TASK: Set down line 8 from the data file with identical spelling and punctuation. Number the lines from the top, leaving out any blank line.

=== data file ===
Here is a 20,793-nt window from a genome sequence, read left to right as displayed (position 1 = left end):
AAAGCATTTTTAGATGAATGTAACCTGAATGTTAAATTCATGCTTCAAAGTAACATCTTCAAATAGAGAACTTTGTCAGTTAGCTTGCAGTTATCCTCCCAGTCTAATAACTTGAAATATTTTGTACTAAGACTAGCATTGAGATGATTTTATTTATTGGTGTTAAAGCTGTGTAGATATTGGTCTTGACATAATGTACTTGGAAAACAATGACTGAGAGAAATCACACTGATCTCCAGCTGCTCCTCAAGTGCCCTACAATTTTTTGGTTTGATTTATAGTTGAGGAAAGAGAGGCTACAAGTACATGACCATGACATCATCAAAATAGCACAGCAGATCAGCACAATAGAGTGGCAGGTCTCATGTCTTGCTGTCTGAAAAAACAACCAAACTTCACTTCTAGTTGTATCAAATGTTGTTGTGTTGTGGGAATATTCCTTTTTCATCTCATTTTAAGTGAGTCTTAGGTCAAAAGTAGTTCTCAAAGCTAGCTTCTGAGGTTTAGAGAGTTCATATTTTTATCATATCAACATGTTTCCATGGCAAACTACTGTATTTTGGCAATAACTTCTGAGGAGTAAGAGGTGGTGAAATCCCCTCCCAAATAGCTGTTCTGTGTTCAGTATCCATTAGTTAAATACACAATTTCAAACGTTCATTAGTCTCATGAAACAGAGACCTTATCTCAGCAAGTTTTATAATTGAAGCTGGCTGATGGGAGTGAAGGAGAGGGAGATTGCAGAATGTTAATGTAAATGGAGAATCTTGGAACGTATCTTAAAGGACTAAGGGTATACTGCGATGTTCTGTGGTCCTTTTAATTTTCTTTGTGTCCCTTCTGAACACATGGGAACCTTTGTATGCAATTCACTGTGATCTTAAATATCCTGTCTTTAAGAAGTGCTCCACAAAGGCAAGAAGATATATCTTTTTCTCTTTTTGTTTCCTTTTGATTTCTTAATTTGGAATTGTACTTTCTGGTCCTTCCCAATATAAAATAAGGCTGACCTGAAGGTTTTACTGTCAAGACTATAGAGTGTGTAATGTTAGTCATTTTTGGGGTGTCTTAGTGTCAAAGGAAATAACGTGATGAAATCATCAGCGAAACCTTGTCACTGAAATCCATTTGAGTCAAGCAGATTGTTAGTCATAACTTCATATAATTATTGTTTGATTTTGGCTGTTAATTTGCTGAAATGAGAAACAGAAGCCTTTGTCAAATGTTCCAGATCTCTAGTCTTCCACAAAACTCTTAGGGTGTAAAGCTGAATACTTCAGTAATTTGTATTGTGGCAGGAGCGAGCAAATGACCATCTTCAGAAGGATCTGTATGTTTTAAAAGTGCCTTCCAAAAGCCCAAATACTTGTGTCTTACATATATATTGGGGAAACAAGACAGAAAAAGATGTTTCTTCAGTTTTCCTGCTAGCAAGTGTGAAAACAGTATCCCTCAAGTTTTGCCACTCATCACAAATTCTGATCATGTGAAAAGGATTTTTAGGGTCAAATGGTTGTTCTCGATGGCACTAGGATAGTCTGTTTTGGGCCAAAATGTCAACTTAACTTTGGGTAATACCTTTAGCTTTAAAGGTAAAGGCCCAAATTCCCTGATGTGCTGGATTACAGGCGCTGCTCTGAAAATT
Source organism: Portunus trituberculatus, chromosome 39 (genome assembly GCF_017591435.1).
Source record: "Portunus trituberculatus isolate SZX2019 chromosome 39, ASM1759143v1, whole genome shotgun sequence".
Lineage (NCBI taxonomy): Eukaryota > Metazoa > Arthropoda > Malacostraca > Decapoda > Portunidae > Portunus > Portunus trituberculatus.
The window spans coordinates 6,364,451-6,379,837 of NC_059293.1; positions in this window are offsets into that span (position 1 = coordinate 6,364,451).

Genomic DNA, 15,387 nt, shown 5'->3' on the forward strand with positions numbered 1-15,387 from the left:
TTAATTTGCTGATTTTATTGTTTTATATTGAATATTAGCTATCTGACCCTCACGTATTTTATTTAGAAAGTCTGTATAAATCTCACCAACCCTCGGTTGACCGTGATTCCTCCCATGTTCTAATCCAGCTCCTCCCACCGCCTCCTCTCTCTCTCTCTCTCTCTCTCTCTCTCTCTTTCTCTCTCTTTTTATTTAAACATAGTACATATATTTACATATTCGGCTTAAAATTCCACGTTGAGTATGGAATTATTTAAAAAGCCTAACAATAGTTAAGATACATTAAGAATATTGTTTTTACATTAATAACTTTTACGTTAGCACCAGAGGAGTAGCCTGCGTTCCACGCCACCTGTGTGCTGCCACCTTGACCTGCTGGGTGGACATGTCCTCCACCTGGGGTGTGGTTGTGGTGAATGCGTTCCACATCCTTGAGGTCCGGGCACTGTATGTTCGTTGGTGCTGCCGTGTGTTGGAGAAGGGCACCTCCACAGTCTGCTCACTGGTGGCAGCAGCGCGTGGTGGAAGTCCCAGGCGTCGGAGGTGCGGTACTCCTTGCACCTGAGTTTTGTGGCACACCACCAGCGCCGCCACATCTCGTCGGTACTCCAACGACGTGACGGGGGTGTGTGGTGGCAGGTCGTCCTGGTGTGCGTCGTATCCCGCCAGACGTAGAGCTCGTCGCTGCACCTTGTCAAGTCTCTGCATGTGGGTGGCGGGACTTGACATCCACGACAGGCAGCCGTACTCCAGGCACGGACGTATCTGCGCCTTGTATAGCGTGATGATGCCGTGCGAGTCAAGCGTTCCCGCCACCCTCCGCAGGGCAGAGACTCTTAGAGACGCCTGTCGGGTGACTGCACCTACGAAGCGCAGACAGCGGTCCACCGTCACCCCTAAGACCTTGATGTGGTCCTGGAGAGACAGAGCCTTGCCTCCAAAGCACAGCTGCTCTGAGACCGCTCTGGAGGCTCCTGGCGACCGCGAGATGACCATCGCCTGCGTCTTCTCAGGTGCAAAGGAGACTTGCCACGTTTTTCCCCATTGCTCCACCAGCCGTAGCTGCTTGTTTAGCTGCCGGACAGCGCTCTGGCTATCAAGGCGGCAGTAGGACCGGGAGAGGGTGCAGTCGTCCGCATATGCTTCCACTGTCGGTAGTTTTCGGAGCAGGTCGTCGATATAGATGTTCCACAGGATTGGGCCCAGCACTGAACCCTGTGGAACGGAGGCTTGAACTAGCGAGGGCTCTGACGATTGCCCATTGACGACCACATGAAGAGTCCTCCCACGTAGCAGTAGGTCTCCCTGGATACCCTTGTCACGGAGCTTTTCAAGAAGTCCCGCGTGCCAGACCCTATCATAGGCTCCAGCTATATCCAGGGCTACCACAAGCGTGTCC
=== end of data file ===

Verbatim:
TTAATTTGCTGATTTTATTGTTTTATATTGAATATTAGCTATCTGACCCTCACGTATTTTATTTAGAAAGTCTGTATAAATCTCACCAACCCTCGGTTGACCGTGATTCCTCCCATGTTCTAATCCAGCTCCTCCCACCGCCTCCTCTCTCTCTCTCTCTCTCTCTCTCTCTCTCTTTCTCTCTCTTTTTATTTAAACATAGTACATATATTTACATATTCGGCTTAAAATTCCACGTTGAGTATGGAATTATTTAAAAAGCCTAACAATAGTTAAGATACATTAAGAATATTGTTTTTACATTAATAACTTTTACGTTAGCACCAGAGGAGTAGCCTGCGTTCCACGCCACCTGTGTGCTGCCACCTTGACCTGCTGGGTGGACATGTCCTCCACCTGGGGTGTGGTTGTGGTGAATGCGTTCCACATCCTTGAGGTCCGGGCACTGTATGTTCGTTGGTGCTGCCGTGTGTTGGAGAAGGGCACCTCCACAGTCTGCTCACTGGTGGCAGCAGCGCGTGGTGGAAGTCCCAGGCGTCGGAGGTGCGGTACTCCTTGCACCTGAGTTTTGTGGCACACCACCAGCGCCGCCACATCTCGTCGGTACTCCAACGACGTGACGGGGGTGTGTGGTGGCAGGTCGTCCTGGTGTGCGTCGTATCCCGCCAGACGTAGAGCTCGTCGCTGCACCTTGTCAAGTCTCTGCATGTGGGTGGCGGGACTTGACATCCACGACAGGCAGCCGTACTCCAGGCACGGACGTATCTGCGCCTTGTATAGCGTGATGATGCCGTGCGAGTCAAGCGTTCCCGCCACCCTCCGCAGGGCAGAGACTCTTAGAGACGCCTGTCGGGTGACTGCACCTACGAAGCGCAGACAGCGGTCCACCGTCACCCCTAAGACCTTGATGTGGTCCTGGAGAGACAGAGCCTTGCCTCCAAAGCACAGCTGCTCTGAGACCGCTCTGGAGGCTCCTGGCGACCGCGAGATGACCATCGCCTGCGTCTTCTCAGGTGCAAAGGAGACTTGCCACGTTTTTCCCCATTGCTCCACCAGCCGTAGCTGCTTGTTTAGCTGCCGGACAGCGCTCTGGCTATCAAGGCGGCAGTAGGACCGGGAGAGGGTGCAGTCGTCCGCATATGCTTCCACTGTCGGTAGTTTTCGGAGCAGGTCGTCGATATAGATGTTCCACAGGATTGGGCCCAGCACTGAACCCTGTGGAACGGAGGCTTGAACTAGCGAGGGCTCTGACGATTGCCCATTGACGACCACATGAAGAGTCCTCCCACGTAGCAGTAGGTCTCCCTGGATACCCTTGTCACGGAGCTTTTCAAGAAGTCCCGCGTGCCAGACCCTATCATAGGCTCCAGCTATATCCAGGGCTACCACAAGCGTGTCC